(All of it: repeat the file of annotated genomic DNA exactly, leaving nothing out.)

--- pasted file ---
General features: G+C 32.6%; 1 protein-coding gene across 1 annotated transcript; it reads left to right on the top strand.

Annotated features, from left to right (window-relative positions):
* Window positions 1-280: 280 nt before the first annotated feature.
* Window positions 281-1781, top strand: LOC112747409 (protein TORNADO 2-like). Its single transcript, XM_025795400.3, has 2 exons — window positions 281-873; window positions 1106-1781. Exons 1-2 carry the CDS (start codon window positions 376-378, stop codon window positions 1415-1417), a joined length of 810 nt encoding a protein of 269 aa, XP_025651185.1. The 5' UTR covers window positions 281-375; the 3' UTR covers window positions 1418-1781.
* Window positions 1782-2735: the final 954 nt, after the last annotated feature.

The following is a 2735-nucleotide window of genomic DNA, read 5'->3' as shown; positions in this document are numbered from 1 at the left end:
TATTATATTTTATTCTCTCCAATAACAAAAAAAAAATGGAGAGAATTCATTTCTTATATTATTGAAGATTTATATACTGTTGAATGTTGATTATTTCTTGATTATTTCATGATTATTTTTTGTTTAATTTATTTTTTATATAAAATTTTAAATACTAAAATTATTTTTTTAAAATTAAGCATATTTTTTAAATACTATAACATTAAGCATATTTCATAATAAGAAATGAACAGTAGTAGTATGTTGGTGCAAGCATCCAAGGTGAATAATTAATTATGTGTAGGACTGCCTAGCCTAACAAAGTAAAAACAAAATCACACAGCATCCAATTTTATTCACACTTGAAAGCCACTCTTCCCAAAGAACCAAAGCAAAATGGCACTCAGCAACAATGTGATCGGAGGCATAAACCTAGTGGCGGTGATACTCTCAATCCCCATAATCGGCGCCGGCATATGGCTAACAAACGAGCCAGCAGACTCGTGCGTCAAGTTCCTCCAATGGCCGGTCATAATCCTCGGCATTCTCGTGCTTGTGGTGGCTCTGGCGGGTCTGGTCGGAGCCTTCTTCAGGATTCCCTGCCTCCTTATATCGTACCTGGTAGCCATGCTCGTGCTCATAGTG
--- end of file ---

General features: G+C 32.6%; 1 protein-coding gene across 1 annotated transcript; it reads left to right on the top strand.

Annotated features, from left to right (window-relative positions):
* Window positions 1-280: 280 nt before the first annotated feature.
* Window positions 281-1781, top strand: LOC112747409 (protein TORNADO 2-like). Its single transcript, XM_025795400.3, has 2 exons — window positions 281-873; window positions 1106-1781. Exons 1-2 carry the CDS (start codon window positions 376-378, stop codon window positions 1415-1417), a joined length of 810 nt encoding a protein of 269 aa, XP_025651185.1. The 5' UTR covers window positions 281-375; the 3' UTR covers window positions 1418-1781.
* Window positions 1782-2735: the final 954 nt, after the last annotated feature.

The following is a 2735-nucleotide window of genomic DNA, read 5'->3' as shown; positions in this document are numbered from 1 at the left end:
TATTATATTTTATTCTCTCCAATAACAAAAAAAAAATGGAGAGAATTCATTTCTTATATTATTGAAGATTTATATACTGTTGAATGTTGATTATTTCTTGATTATTTCATGATTATTTTTTGTTTAATTTATTTTTTATATAAAATTTTAAATACTAAAATTATTTTTTTAAAATTAAGCATATTTTTTAAATACTATAACATTAAGCATATTTCATAATAAGAAATGAACAGTAGTAGTATGTTGGTGCAAGCATCCAAGGTGAATAATTAATTATGTGTAGGACTGCCTAGCCTAACAAAGTAAAAACAAAATCACACAGCATCCAATTTTATTCACACTTGAAAGCCACTCTTCCCAAAGAACCAAAGCAAAATGGCACTCAGCAACAATGTGATCGGAGGCATAAACCTAGTGGCGGTGATACTCTCAATCCCCATAATCGGCGCCGGCATATGGCTAACAAACGAGCCAGCAGACTCGTGCGTCAAGTTCCTCCAATGGCCGGTCATAATCCTCGGCATTCTCGTGCTTGTGGTGGCTCTGGCGGGTCTGGTCGGAGCCTTCTTCAGGATTCCCTGCCTCCTTATATCGTACCTGGTAGCCATGCTCGTGCTCATAGTG